After we had checked in, we found our way to our tent, if you can call it that. It felt like a much more permanent and sturdy structure than the tents of camping trips past, usually precariously set up in the dark. It was roomy enough for me to stand up straight in the middle, and was already set up with two twin cots, two lounge chairs for the front porch (yes, it had a porch), and a cooler that doubled as a bedside table. We unzipped windows and doors to let in the breeze, gave the cots a comfort test (they passed with flying colors), and set out to explore the island.

My previous experience with Cockatoo Island had only been a couple of day trips to the Island Bar for day drinking adventures with friends. I didn’t realize that the island had a rich history of it’s own. It’s the funny thing about being an expat instead of a traveller – you tend to miss out on the local history, usually because you aren’t always actively seeking it out in your day to day life. So we learned about the shipbuilding history of the island, the role it played in WWII, and snuck in a beer from the bar made out of a converted Airstream trailer.

In true glamping form, Beth and I had visited the gourmet grocery near my house and picked up cheese and charcuterie fit for a queen as our meal for dinner. Cockatoo Island forbids bringing booze onto the island (though you probably could get away with it if it isn’t a busy weekend), but they do sell it for a pretty hefty price at the bar/kiosk near the information center. We picked up a bottle of white and a bottle of red, cracked it open and began to hoe into the cheese and meat, much to the delight of fellow glampers who passed by and made friendly conversation about what a posh spread we’d organized for ourselves.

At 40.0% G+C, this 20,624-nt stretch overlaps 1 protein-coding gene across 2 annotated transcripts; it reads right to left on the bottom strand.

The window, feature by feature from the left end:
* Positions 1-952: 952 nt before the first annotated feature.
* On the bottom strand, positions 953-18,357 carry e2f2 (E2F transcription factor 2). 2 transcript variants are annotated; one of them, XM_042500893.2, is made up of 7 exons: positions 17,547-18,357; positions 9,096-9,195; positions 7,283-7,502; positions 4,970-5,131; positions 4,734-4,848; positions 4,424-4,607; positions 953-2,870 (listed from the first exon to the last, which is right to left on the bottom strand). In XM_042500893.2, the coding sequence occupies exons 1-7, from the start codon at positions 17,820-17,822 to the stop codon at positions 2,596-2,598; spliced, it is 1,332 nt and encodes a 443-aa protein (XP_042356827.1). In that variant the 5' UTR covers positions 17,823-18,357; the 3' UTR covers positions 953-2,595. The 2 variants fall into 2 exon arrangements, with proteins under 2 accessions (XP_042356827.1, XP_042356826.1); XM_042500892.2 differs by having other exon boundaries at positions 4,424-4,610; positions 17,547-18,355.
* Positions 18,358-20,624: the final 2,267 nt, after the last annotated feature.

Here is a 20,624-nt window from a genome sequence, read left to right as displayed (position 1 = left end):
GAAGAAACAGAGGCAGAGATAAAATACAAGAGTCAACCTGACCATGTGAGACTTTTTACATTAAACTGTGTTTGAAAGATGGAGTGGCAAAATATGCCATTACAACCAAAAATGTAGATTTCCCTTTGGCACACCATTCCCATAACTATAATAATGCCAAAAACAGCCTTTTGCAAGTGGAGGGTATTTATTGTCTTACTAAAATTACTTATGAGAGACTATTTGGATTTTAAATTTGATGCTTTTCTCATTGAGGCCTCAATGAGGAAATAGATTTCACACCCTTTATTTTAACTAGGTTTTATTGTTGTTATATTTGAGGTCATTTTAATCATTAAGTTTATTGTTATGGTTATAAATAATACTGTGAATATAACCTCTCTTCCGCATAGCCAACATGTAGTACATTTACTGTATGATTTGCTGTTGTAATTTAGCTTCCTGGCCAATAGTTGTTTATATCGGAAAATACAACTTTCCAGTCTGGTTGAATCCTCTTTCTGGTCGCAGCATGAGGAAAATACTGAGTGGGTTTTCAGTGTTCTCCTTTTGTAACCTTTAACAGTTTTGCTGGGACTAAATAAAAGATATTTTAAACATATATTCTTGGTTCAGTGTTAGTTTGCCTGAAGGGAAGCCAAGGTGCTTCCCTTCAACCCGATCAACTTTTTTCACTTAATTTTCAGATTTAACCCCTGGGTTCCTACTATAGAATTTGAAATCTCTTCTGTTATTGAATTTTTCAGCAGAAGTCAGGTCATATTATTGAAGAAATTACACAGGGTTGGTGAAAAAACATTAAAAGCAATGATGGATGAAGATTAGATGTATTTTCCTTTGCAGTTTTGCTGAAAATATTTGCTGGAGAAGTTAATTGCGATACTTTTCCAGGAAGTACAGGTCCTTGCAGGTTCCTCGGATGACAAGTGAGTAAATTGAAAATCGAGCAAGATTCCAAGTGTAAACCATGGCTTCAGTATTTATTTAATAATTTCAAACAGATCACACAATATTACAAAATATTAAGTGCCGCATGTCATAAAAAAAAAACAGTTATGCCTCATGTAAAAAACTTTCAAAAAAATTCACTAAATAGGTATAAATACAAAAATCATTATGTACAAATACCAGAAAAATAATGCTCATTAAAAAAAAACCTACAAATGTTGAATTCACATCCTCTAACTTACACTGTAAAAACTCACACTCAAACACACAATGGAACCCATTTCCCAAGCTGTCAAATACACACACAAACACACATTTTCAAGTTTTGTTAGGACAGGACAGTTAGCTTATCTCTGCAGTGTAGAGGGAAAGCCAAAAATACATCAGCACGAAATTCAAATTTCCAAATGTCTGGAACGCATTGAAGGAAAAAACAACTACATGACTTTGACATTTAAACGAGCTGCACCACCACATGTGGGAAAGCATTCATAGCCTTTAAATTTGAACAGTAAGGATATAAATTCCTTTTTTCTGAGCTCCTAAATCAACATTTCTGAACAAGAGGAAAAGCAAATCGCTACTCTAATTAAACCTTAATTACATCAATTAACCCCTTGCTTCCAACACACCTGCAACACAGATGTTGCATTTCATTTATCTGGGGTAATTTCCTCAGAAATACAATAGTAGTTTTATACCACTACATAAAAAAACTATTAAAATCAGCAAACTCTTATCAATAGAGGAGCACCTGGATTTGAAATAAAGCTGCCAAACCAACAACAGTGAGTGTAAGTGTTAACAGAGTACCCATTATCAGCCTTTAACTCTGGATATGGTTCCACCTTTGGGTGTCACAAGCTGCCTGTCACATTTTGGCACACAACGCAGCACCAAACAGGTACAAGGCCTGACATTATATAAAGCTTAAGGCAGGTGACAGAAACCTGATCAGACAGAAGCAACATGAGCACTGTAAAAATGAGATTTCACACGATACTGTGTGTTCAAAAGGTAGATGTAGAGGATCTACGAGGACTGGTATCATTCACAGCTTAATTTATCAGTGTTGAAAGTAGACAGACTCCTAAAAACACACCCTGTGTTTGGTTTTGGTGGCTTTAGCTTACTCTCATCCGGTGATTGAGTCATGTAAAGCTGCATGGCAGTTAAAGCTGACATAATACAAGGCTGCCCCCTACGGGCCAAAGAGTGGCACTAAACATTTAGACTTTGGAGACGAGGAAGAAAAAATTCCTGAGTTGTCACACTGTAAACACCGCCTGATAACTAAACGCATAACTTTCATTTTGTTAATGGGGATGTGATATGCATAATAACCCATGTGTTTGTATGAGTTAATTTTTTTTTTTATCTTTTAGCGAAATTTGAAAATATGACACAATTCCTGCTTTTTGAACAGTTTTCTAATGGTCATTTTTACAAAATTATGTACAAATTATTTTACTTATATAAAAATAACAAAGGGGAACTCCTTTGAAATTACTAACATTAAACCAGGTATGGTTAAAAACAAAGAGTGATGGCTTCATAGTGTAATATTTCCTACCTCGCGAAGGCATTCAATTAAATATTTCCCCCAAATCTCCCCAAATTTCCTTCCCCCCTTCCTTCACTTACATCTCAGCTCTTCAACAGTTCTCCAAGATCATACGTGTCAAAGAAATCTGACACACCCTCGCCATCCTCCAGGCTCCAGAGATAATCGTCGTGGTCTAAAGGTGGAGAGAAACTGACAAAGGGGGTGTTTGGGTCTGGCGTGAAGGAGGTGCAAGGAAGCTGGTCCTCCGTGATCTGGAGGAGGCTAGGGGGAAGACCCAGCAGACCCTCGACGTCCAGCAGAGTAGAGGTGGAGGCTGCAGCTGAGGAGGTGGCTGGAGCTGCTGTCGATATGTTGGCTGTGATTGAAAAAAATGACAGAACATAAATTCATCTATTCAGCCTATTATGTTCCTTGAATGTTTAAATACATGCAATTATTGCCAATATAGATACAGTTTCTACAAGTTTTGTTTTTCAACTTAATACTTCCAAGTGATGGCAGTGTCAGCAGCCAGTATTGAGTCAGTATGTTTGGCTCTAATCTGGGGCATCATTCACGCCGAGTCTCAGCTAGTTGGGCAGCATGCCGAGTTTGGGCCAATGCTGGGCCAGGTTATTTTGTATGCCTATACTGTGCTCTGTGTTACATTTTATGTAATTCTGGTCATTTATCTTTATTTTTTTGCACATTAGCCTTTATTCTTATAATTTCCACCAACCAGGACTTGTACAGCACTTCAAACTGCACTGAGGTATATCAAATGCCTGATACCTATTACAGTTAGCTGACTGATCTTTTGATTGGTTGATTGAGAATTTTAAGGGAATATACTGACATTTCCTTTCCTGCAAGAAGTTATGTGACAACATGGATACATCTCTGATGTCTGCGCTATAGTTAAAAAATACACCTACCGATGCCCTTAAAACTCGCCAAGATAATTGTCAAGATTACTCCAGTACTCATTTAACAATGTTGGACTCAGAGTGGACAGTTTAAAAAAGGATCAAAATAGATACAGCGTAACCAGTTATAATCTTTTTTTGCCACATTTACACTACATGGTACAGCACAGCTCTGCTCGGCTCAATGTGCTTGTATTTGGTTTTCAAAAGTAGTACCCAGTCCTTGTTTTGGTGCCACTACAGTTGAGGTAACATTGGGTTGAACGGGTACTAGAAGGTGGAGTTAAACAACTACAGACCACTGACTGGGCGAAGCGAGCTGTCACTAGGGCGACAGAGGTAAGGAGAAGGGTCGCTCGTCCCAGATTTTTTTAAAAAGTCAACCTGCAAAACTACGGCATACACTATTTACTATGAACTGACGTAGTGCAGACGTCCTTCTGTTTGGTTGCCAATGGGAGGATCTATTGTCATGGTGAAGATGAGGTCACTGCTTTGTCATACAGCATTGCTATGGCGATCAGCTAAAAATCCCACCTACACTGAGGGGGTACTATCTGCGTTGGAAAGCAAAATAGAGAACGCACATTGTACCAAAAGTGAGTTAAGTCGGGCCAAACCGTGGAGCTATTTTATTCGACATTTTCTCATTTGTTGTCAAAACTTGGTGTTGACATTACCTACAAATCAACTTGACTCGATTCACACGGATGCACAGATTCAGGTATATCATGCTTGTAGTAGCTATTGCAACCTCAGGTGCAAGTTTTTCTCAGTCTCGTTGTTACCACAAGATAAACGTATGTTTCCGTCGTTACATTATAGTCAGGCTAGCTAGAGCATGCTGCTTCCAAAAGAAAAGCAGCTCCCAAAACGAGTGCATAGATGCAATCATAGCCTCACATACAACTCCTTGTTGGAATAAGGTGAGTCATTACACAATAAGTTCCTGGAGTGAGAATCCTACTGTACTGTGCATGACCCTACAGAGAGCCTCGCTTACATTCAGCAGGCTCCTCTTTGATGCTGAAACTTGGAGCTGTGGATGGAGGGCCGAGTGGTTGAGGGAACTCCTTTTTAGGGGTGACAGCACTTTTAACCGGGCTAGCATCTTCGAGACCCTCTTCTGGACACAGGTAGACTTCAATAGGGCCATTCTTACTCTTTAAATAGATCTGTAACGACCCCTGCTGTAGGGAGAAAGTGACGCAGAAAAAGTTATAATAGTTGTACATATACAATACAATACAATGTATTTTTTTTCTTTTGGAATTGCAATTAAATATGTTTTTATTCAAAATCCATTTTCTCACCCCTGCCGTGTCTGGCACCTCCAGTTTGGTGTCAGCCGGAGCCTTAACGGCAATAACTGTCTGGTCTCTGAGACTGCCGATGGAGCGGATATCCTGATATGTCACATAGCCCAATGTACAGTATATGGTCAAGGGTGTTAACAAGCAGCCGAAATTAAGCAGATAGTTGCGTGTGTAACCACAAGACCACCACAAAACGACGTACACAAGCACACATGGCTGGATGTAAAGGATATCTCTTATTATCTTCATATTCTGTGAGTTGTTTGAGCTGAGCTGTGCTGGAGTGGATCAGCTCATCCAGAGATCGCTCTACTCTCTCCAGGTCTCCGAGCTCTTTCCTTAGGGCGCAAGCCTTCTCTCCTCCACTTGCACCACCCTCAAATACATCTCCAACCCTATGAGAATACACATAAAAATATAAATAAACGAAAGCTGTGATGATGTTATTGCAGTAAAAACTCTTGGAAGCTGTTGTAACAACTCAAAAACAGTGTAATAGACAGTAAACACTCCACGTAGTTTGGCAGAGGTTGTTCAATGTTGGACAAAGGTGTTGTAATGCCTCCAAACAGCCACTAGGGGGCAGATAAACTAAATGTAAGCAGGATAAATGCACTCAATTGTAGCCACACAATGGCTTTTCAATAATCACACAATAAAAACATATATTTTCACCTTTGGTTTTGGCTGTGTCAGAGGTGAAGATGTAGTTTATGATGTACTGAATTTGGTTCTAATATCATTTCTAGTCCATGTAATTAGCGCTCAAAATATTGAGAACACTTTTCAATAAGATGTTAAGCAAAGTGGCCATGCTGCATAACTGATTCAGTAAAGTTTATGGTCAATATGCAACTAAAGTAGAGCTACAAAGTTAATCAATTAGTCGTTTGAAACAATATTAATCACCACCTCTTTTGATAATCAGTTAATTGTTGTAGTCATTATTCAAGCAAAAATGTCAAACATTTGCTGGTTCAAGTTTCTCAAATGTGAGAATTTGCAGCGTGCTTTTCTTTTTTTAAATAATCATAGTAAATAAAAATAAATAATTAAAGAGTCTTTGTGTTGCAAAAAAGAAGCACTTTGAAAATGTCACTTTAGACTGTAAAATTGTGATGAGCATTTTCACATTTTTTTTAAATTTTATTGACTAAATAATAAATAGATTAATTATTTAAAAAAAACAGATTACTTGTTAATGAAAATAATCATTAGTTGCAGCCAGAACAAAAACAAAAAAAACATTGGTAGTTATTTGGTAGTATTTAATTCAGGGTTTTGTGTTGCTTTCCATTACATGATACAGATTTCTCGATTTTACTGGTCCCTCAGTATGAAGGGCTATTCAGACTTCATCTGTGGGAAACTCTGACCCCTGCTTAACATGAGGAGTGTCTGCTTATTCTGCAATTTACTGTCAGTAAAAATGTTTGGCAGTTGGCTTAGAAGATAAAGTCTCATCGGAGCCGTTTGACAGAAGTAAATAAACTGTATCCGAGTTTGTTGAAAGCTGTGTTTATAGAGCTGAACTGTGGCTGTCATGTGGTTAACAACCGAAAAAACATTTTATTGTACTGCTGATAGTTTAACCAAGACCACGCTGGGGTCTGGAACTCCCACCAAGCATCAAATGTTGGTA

After a shower in what have to be the nicest public showers I’ve ever experienced on a campground, Beth and I tucked ourselved into our comfortable cots and drifted off with the sound of the Harbour on the rocks a few feet from our tent lullabying us to sleep.

My advice: If you plan a trip to Sydney in the summer, make sure you book at least one or two nights glamping on Cockatoo Island – it is probably the most unique way to experience the city and it will cost you less than most hotels! Beth and I didn’t want to leave the next day, but our road trip to Melbourne was beckoning.



Cost: $150/night for twin share oceanfront glamping
Booking advice: Book at least 6 weeks in advance in order to secure your dates, and aim for weeknights vs. weekends. If you will be in Sydney over a holiday, book 4 – 6 months in advance, possibly 12 if your heart is set on a New Year’s Eve date. It’s VERY popular!